I Don’t Get It (Housing Starts Edition)

by Dave Schuler on November 20, 2012

In reaction to the sharp increase in housing starts in 2012 Bill McBride says:

And the growth in housing starts should continue over the next few years. Even with the significant increase this year, starts in 2012 will still be the 4th lowest year since the Census Bureau started tracking starts in 1959 (the three lowest years were 2009 through 2011).

My estimate is the US will probably add around 12 million households this decade, and if there was no excess supply, total housing starts would be 1.2 million per year, plus demolitions, plus 2nd home purchases. So housing starts could come close to doubling the 2012 level over the next several years - and that is one of the key reasons I think the US economy will continue to grow.

I honestly don’t get that. I can see that housing starts have increased relative to the very low number of starts in 2011. Either Mr. McBride is saying that there are some other factors at work that he doesn’t talk about in his post or he’s claiming that the economy will continue to expand. According to the NBER, the official recordkeeper, we’ve had about 41 months of expansion. Based on past experience we should expect that expansion to slow and even reverse within the next couple of years.

Consider the graph above and the associated table. What I see is that what we’ve been experiencing over the last dozen years or so is a marked departure from the normal. During most of the period housing starts increased during expansions and declined during recessions. From about 1993 onwards (or, arguably, from about 2000 onwards), that pattern has been thwarted. To me it looks as though we’ve been overbuilding houses for quite a long time.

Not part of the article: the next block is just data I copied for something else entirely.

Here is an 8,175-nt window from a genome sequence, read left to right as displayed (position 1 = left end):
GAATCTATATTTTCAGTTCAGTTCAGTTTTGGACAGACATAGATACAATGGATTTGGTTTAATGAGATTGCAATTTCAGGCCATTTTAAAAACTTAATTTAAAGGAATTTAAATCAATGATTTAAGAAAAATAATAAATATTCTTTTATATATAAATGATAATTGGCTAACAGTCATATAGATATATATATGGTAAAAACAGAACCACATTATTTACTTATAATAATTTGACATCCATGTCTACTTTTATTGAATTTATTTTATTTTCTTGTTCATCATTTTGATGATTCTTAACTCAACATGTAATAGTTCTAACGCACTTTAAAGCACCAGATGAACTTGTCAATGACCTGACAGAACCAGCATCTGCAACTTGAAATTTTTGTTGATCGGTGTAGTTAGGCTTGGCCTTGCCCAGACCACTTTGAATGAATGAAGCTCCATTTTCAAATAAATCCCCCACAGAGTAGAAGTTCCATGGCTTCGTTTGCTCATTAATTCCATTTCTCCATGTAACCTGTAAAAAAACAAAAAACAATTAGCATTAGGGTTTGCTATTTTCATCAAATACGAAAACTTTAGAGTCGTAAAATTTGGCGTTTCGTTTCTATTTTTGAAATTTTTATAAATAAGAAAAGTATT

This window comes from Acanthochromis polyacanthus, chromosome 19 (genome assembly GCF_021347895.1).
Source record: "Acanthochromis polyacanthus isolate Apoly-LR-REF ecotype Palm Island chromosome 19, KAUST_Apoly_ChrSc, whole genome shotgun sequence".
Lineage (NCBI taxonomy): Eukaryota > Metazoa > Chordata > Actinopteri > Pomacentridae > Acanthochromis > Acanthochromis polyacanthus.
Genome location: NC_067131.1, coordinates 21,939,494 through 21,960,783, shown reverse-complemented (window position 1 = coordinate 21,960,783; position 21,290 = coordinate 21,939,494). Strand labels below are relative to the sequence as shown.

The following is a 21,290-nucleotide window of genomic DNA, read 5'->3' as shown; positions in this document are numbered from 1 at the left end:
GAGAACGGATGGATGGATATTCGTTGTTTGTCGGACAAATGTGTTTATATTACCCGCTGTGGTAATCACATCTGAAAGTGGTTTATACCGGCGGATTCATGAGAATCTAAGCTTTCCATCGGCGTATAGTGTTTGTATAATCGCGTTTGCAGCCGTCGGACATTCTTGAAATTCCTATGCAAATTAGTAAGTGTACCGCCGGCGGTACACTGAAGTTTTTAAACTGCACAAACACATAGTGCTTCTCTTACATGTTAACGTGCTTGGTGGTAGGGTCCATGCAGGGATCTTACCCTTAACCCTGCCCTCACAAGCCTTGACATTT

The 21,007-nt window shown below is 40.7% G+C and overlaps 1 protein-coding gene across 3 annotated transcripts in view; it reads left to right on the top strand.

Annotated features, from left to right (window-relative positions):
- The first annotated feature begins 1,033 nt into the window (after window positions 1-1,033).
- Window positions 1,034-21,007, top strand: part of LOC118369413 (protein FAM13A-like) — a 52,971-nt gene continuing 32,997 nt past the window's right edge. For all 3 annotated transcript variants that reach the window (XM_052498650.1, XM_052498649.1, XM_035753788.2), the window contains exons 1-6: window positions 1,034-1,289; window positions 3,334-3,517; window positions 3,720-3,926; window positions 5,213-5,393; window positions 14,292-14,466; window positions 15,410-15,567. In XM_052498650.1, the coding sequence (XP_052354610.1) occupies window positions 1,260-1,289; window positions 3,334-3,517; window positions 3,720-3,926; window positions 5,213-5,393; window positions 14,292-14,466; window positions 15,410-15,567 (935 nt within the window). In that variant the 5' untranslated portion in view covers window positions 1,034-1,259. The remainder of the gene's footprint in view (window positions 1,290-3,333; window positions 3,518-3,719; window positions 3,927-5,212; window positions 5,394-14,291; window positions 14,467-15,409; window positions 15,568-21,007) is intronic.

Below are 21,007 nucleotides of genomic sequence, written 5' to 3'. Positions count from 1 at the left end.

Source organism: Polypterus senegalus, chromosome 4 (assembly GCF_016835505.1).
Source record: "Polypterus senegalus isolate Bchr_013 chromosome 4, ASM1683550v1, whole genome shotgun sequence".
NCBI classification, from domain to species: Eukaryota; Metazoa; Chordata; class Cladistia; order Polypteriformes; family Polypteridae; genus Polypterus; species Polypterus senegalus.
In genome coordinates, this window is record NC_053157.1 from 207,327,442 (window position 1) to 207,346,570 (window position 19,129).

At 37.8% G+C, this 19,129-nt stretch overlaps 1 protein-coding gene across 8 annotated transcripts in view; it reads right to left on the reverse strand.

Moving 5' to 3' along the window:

One data point doth not a trend make. 2013 may see more increases in housing starts or it may see a decline, as there was in 2011 relative to 2010. It’s just too early to tell but, given where we probably are in the business cycle, banking on a new housing boom sounds premature to me.

{ 21 comments… read them below or add one }

PD Shaw November 20, 2012 at 11:29 am

It looks to me like housing starts do not correlate that strongly with the general business cycle.

Housing starts rise consistently from around 1991 to 2008, without hardly a hiccup for the early 2000 recession.

The decline from about 1984 to 1991 appears to run counter-cyclical, does it not? And the first half of that graph looks quite erratic overall, and becomes much smoother and longer after the mid 80s.

My thinking would be that housing starts are increasingly long term enterprises with significant planning and investment before shovel hits the ground. A short contraction like the early 2000s won’t effect housing starts. The reason for the countercyclical contraction might be a lagging impact of the 1980 recession. McBride might be wrong to say usually housing starts rebound sharply.

PD Shaw November 20, 2012 at 11:31 am

I’d be curious about the home values associated with the recent uptick in housing starts. More modest construction for new realities, or bigger homes for those unaffected by the recession?

Steve Verdon November 20, 2012 at 12:24 pm

It looks to me like housing starts do not correlate that strongly with the general business cycle.

Check again.

Recession: 1960-1961; Housing Starts 1960-1961: -18% & 4%
Recession: 1969-1970; Housing Starts 1969-1970: -1% & -3%
Recession: 1973-1975; Housing Starts 1937-1975: -13%, -35% & -13%